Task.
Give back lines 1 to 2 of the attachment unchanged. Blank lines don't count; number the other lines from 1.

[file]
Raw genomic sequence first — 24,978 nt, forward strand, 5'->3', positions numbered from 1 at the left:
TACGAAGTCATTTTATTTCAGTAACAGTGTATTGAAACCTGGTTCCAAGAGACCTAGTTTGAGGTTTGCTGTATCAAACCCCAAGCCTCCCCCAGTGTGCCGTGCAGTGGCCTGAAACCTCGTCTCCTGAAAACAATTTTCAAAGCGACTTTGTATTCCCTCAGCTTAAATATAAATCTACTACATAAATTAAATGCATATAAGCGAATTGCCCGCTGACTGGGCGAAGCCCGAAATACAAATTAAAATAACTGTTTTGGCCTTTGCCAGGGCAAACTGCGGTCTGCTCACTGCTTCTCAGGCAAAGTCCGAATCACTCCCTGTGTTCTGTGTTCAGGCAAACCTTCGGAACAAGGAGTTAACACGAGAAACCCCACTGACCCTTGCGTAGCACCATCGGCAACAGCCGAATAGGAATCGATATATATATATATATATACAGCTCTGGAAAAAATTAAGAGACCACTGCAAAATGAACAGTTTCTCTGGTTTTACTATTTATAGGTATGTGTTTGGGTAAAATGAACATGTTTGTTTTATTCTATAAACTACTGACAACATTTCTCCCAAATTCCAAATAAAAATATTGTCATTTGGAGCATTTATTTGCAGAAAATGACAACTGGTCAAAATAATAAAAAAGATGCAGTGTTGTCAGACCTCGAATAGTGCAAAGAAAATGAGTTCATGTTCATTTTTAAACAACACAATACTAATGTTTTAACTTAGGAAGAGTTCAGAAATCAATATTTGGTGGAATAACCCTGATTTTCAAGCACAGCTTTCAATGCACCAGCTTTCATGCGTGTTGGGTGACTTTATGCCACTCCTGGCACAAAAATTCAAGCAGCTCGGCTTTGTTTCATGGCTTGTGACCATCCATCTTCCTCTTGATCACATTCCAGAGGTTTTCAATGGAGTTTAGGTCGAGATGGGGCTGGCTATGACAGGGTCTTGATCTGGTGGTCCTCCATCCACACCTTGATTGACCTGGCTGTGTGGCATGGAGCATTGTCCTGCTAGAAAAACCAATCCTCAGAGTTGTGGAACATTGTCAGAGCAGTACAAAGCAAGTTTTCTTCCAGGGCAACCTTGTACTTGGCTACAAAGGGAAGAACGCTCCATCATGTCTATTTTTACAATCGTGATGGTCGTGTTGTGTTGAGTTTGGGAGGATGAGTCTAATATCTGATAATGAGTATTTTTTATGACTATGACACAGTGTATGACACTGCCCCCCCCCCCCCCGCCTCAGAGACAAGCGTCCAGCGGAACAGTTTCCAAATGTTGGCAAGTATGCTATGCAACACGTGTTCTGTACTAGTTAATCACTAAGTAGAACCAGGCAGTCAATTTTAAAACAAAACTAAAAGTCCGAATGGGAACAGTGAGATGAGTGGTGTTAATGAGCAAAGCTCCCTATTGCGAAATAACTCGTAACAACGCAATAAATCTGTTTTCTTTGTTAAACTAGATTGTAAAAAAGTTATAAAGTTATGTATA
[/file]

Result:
Raw genomic sequence first — 24,978 nt, forward strand, 5'->3', positions numbered from 1 at the left:
TACGAAGTCATTTTATTTCAGTAACAGTGTATTGAAACCTGGTTCCAAGAGACCTAGTTTGAGGTTTGCTGTATCAAACCCCAAGCCTCCCCCAGTGTGCCGTGCAGTGGCCTGAAACCTCGTCTCCTGAAAACAATTTTCAAAGCGACTTTGTATTCCCTCAGCTTAAATATAAATCTACTACATAAATTAAATGCATATAAGCGAATTGCCCGCTGACTGGGCGAAGCCCGAAATACAAATTAAAATAACTGTTTTGGCCTTTGCCAGGGCAAACTGCGGTCTGCTCACTGCTTCTCAGGCAAAGTCCGAATCACTCCCTGTGTTCTGTGTTCAGGCAAACCTTCGGAACAAGGAGTTAACACGAGAAACCCCACTGACCCTTGCGTAGCACCATCGGCAACAGCCGAATAGGAATCGATATATATATATATATATACAGCTCTGGAAAAAATTAAGAGACCACTGCAAAATGAACAGTTTCTCTGGTTTTACTATTTATAGGTATGTGTTTGGGTAAAATGAACATGTTTGTTTTATTCTATAAACTACTGACAACATTTCTCCCAAATTCCAAATAAAAATATTGTCATTTGGAGCATTTATTTGCAGAAAATGACAACTGGTCAAAATAATAAAAAAGATGCAGTGTTGTCAGACCTCGAATAGTGCAAAGAAAATGAGTTCATGTTCATTTTTAAACAACACAATACTAATGTTTTAACTTAGGAAGAGTTCAGAAATCAATATTTGGTGGAATAACCCTGATTTTCAAGCACAGCTTTCAATGCACCAGCTTTCATGCGTGTTGGGTGACTTTATGCCACTCCTGGCACAAAAATTCAAGCAGCTCGGCTTTGTTTCATGGCTTGTGACCATCCATCTTCCTCTTGATCACATTCCAGAGGTTTTCAATGGAGTTTAGGTCGAGATGGGGCTGGCTATGACAGGGTCTTGATCTGGTGGTCCTCCATCCACACCTTGATTGACCTGGCTGTGTGGCATGGAGCATTGTCCTGCTAGAAAAACCAATCCTCAGAGTTGTGGAACATTGTCAGAGCAGTACAAAGCAAGTTTTCTTCCAGGGCAACCTTGTACTTGGCTACAAAGGGAAGAACGCTCCATCATGTCTATTTTTACAATCGTGATGGTCGTGTTGTGTTGAGTTTGGGAGGATGAGTCTAATATCTGATAATGAGTATTTTTTATGACTATGACACAGTGTATGACACTGCCCCCCCCCCCCCCGCCTCAGAGACAAGCGTCCAGCGGAACAGTTTCCAAATGTTGGCAAGTATGCTATGCAACACGTGTTCTGTACTAGTTAATCACTAAGTAGAACCAGGCAGTCAATTTTAAAACAAAACTAAAAGTCCGAATGGGAACAGTGAGATGAGTGGTGTTAATGAGCAAAGCTCCCTATTGCGAAATAACTCGTAACAACGCAATAAATCTGTTTTCTTTGTTAAACTAGATTGTAAAAAAGTTATAAAGTTATGTATA